ST: The COVID-19 pandemic has disrupted several sectors and meteorology is no exception. The quality and quantity of the observational data that feed into weather forecasting models has been affected by the pandemic. To what extent has this affected your forecasting models for the 2021-2022 cropping season?
BK: With regards to the Covid-19 pandemic, it has affected the way the data has been flowing back to us. When we are drawing up our forecasting, we use referencing periods. For this period, we are still using the period from 1981 up to 2010. Anything after 2010 or up to 2021 is what we use for our verification models.
So we cannot say that the data that we received affected our models, but it affected the verification of what transpired last season. We have stations which are manned by our own personnel and these have actually been giving us data consistently. But we had problems with volunteer stations. We had breaks in communication, but we are still working to manage the situation.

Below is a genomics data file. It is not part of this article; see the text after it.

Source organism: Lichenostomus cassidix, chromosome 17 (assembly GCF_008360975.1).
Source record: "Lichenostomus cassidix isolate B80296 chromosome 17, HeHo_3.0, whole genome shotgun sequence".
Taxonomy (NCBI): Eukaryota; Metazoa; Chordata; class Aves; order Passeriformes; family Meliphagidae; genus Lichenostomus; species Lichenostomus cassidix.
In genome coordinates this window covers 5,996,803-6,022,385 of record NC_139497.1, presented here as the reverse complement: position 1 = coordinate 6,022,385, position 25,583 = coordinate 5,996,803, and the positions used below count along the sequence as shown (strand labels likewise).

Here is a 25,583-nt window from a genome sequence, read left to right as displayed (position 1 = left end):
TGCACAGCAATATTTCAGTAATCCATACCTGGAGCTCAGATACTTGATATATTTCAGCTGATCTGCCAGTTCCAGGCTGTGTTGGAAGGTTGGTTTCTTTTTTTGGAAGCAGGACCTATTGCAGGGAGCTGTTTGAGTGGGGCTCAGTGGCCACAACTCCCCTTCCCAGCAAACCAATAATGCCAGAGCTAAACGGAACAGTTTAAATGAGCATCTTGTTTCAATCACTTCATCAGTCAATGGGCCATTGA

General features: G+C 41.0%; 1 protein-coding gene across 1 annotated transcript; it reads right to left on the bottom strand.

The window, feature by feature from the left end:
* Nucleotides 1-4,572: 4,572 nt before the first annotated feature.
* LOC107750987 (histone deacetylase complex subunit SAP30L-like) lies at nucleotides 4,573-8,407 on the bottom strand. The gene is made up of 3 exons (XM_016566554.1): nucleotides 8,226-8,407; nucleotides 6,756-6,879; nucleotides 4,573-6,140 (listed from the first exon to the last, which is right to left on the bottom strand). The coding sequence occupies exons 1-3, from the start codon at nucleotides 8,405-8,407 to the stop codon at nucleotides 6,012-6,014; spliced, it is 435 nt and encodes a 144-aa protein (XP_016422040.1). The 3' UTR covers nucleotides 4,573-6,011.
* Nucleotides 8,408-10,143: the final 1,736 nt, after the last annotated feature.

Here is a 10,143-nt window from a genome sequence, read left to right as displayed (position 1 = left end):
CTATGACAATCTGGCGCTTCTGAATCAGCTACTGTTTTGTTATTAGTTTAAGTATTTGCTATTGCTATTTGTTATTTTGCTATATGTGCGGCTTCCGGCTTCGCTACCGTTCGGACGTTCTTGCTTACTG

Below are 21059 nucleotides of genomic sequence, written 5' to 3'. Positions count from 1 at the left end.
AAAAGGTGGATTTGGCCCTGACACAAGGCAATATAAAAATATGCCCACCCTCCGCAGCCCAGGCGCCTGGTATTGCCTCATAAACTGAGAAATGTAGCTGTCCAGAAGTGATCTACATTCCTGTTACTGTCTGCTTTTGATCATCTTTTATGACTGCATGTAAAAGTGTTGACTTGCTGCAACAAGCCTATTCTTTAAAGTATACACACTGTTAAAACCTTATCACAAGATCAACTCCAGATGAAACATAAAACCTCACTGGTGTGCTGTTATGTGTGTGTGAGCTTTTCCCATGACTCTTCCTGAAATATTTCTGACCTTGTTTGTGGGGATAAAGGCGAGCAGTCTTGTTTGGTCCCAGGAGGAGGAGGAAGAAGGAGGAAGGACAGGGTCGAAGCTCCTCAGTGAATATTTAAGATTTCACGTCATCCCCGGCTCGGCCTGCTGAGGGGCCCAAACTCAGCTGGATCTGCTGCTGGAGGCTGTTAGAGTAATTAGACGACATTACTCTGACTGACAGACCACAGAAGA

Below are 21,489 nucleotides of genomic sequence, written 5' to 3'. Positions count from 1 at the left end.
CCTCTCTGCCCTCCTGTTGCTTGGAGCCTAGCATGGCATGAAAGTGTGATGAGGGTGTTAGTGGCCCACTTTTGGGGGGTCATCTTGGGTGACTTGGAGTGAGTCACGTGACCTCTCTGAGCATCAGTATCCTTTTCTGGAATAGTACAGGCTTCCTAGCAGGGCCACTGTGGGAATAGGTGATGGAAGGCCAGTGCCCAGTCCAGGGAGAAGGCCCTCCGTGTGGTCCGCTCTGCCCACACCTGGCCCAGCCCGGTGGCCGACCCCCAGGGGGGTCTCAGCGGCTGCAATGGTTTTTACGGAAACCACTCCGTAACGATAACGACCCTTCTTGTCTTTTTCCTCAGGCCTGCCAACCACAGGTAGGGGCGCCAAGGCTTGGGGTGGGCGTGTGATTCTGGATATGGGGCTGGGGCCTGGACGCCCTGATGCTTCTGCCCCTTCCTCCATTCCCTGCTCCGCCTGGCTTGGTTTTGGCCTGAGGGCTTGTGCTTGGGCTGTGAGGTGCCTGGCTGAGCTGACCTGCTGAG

ST: Weather forecasting in Zimbabwe and the entire SADC region still faces constraints. What are some of the challenges and how are you addressing them to ensure you gather reliable data and make better observations?
BK: One of the challenges that we still have is that we still have gaps especially in terms of our observation network and in terms of the equipment that we use. These constraints still affect our observation efforts. We are now moving to install automatic weather stations which will feed into our data collection systems. Government is also coming in to support us with a radar system. We are expecting to take delivery of this system next year. Apart from this, there is also a thrust to have access to satellite data to augment our ground observation systems. We are not able to cover all the parts of the country but we are making do with what we have at the moment. Brain drain is still a problem and we need plans to retain more staff.